By UB staff therapist, Pam Schur, LPC

You’ve unpacked the last box. Hung the final sweater. Said your 100th goodbye. You’ve hopped in the car, and watched the scores of college kids and their parents do the same. Your heart is heavy. Your hands are tired. You look over at your spouse and think, “Oh no, now what?” For some couples, becoming “empty nesters” is exciting, for others it can bring on bouts of depression.

While empty nest syndrome is not a clinical diagnosis, it is a time of adjustment for couples. Wikipedia defines empty nest syndrome as “a feeling of grief and loneliness parents may feel when their children leave home for the first time, such as to live on their own or to attend a college or university.” When the last child leaves the house, it is not just a transition for the child; it is also a time of readjustment for the parents. You may find yourself feeling depressed or sad, unsure about what to do with your time. You no longer need to wear your mom and dad hat everyday and for many people, that can be scary. Especially if your identity has been wrapped up in your children’s lives for all these years.

As a psychotherapist and a mother of twins, my husband and I experienced a double empty nest whammy five years ago when both of our kids left for college within weeks of each other. For their entire senior year of high school, I cried at every “last whatever” (last first day of school, last school dance, last sporting event, last backyard gathering of the kids’ friends, etc.) and the thought of their empty bedrooms and basketball-less weekends filled me with dread. After dropping off our daughter and then weeks later watching our son walk back to his dorm without us, I thought, “How am I going to get through this?” My husband, on the other hand, drove away with a smile as big as Wisconsin’s Lake Mendota.

While we each approached this new chapter differently, my husband and I conscientiously worked on our “new normal.” And just like many couples, we experienced times of sadness and loneliness. We also embraced the quiet, the orderliness, and the time we had for ourselves, and each other.

If you are wondering how to handle your empty nest, following are a few tips to guide you along.

  1. Switch from parent mode to couple mode. Have you spent the last 18 years scheduling, driving, and tending to your children’s every need and desire? Now is the time to expand that energy and time into your partner. Focus on what makes you and your spouse happy, and make time for each other. Maybe you want to work out, go for long walks, or take lessons together, or take in a movie or dinner mid week; spend time doing activities you couldn’t do before when your kids were home.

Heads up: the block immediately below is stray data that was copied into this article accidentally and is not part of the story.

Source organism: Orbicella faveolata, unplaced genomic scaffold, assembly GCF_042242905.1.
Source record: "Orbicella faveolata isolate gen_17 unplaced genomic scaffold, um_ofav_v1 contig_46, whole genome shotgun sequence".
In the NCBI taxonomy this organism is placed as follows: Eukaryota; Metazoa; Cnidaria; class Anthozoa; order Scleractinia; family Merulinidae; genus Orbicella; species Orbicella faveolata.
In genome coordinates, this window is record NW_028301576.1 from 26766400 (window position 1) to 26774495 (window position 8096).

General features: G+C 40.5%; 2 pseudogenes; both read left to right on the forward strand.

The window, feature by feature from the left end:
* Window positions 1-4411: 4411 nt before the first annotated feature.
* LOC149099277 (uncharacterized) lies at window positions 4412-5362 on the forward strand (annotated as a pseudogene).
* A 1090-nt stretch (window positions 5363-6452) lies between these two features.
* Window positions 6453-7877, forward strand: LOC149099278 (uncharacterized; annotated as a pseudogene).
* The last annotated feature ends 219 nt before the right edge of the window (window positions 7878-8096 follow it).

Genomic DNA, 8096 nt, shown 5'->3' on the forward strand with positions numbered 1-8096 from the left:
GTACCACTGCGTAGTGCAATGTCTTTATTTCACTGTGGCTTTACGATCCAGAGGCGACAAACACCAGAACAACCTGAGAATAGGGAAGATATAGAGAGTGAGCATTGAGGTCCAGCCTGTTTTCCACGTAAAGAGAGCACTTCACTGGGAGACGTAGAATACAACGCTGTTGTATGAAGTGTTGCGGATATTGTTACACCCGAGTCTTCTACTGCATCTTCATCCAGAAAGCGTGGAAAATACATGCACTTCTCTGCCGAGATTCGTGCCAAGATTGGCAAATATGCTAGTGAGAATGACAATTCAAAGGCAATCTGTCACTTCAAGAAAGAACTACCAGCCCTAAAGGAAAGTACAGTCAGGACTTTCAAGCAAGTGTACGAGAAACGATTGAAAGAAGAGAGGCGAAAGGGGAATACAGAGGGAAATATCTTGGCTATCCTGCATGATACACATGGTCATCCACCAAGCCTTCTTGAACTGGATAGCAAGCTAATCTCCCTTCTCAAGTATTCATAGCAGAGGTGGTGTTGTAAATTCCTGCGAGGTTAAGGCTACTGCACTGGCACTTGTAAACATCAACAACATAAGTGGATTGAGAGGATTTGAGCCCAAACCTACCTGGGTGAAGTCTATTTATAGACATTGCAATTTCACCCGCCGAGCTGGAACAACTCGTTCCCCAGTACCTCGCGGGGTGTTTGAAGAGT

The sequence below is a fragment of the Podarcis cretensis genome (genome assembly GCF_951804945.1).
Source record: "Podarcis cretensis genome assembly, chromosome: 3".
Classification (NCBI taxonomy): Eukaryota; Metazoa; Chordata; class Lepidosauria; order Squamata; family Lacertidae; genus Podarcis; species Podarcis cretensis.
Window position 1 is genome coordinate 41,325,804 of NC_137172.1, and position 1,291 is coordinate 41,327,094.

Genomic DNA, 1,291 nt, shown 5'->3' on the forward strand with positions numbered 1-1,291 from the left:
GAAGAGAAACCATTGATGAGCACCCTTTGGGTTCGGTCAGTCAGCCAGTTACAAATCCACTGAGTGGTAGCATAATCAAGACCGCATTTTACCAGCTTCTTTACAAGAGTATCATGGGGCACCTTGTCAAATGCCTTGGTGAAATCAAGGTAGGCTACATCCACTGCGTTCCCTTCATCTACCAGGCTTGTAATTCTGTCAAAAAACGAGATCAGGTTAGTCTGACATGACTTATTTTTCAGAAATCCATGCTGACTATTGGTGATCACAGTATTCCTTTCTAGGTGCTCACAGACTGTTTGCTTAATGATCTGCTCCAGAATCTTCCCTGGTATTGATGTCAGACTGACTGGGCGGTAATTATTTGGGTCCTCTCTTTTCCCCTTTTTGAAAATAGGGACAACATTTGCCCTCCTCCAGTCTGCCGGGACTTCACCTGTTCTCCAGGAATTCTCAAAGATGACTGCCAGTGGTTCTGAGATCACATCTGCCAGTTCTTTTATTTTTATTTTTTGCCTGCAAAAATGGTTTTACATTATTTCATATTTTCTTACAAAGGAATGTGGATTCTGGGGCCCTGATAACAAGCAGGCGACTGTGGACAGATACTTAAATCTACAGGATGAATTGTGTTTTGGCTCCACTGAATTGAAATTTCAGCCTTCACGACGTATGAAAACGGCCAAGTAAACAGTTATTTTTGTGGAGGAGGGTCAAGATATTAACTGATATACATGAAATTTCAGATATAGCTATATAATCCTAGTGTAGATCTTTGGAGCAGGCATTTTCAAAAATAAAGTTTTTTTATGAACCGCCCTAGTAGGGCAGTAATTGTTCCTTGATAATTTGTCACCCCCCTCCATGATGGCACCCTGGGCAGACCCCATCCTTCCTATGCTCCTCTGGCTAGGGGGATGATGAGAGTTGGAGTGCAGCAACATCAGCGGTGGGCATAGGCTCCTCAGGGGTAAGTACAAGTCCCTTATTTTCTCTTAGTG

2. Talk more. Sadness, loneliness and grief, are natural emotions. Talk to your spouse about how you feel. Sharing vulnerability and emotions is a way to connect and reestablish bonds with each other. This is an adjustment period for both of you. It is not a time to sweep emotions under the rug. Ask for support if you need it, and in return, being empathetic with your spouse will go along way. Professional counseling is also an option when your feelings of sadness and grief linger.
  3. Take time for you. While spending time together with your spouse is important, so is self-care. What are your interests? Do you want to go back to work, take a class, spend time with friends, and learn a new hobby? Get reacquainted with yourself or maybe reinvent yourself – you may be surprised how fulfilling and fun this next chapter can be.
  4. Less is more. Technology has made staying in touch with our kids easier than ever. With that said, it doesn’t mean you should be calling, texting, tweeting, posting, emailing and checking your kids social media accounts constantly. Part of the process of having kids leave the nest is giving your kids space and learning to step back. Establish rules and boundaries that work for you and them. Remember, no news is usually good news, and even though we all love knowing what our kids are doing at every moment, it is not healthy for anyone.
  5. Daydream believing.   One of the best ways to take stock of your marriage and this newfound freedom is to plan like you did when you were newlyweds. What do you want the next phase to look like? By discussing this and setting goals together you can create a sense of excitement like you did when you were first married.

As Dr. Seuss, said, “Don’t cry because it’s over, smile because it happened.” In other words, if you find yourself feeling sad and scared, take pride in knowing you gave your child wings and roots, and they are off discovering new ground. Now is the time to rediscover why you fell in love with each other in the first place. The key to long lasting love is ever lasting like. Reconnecting with your spouse on many levels will no doubt get you through this challenging and exciting new phase. Marriage is like a roller coaster. There are twists and turns, and ups and downs, and often we take the ride with our eyes closed and hope for the best. So hop on, strap yourself in, and hold on tight. Empty nesters, you may be in for the thrill of your life.

 

 

Urban Balance prioritizes the safety of our clients and staff and will provide teletherapy counseling services.
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